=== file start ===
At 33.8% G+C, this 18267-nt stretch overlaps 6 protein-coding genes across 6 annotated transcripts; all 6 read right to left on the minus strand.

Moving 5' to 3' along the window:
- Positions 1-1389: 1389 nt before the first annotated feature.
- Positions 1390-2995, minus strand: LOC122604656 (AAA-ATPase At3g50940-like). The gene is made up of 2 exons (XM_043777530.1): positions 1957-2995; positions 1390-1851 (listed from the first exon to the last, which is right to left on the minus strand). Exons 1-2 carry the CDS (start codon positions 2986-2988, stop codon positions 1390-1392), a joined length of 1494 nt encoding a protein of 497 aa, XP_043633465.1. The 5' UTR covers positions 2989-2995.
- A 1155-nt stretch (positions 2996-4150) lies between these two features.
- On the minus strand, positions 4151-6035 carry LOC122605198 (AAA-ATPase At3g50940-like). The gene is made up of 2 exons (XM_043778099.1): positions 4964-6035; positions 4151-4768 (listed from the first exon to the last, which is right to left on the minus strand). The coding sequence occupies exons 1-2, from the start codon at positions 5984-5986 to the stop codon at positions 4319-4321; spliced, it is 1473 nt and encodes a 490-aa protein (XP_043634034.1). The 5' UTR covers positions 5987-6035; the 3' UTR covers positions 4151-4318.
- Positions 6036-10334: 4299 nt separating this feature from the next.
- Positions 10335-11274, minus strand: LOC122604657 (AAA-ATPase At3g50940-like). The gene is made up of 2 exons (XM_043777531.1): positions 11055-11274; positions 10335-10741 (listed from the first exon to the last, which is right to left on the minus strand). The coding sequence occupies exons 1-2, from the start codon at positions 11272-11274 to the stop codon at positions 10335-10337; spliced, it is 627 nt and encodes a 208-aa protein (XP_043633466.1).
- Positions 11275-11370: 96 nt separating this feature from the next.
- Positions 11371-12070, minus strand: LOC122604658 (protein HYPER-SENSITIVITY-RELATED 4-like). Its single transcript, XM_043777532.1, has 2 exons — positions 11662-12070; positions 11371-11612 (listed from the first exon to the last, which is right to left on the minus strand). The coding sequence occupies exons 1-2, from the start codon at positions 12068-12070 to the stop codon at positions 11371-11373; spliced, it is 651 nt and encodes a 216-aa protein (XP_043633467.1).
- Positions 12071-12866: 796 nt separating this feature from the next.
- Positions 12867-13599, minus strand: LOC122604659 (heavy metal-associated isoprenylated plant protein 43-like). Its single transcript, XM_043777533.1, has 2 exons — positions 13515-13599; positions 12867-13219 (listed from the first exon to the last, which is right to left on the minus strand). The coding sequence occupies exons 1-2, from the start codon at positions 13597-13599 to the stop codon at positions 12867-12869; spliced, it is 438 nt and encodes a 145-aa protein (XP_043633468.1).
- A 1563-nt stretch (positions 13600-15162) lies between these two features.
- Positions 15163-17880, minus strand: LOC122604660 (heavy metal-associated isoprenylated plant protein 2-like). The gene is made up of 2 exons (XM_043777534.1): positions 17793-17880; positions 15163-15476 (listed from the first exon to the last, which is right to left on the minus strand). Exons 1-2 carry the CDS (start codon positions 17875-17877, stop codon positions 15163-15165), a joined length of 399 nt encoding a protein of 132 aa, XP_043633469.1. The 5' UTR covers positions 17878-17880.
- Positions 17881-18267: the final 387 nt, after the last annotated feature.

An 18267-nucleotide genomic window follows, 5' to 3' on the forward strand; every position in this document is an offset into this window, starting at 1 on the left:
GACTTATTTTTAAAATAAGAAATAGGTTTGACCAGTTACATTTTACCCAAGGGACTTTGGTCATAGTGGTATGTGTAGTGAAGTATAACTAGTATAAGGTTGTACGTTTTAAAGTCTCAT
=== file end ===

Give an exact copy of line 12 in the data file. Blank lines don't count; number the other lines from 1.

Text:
- Positions 12867-13599, minus strand: LOC122604659 (heavy metal-associated isoprenylated plant protein 43-like). Its single transcript, XM_043777533.1, has 2 exons — positions 13515-13599; positions 12867-13219 (listed from the first exon to the last, which is right to left on the minus strand). The coding sequence occupies exons 1-2, from the start codon at positions 13597-13599 to the stop codon at positions 12867-12869; spliced, it is 438 nt and encodes a 145-aa protein (XP_043633468.1).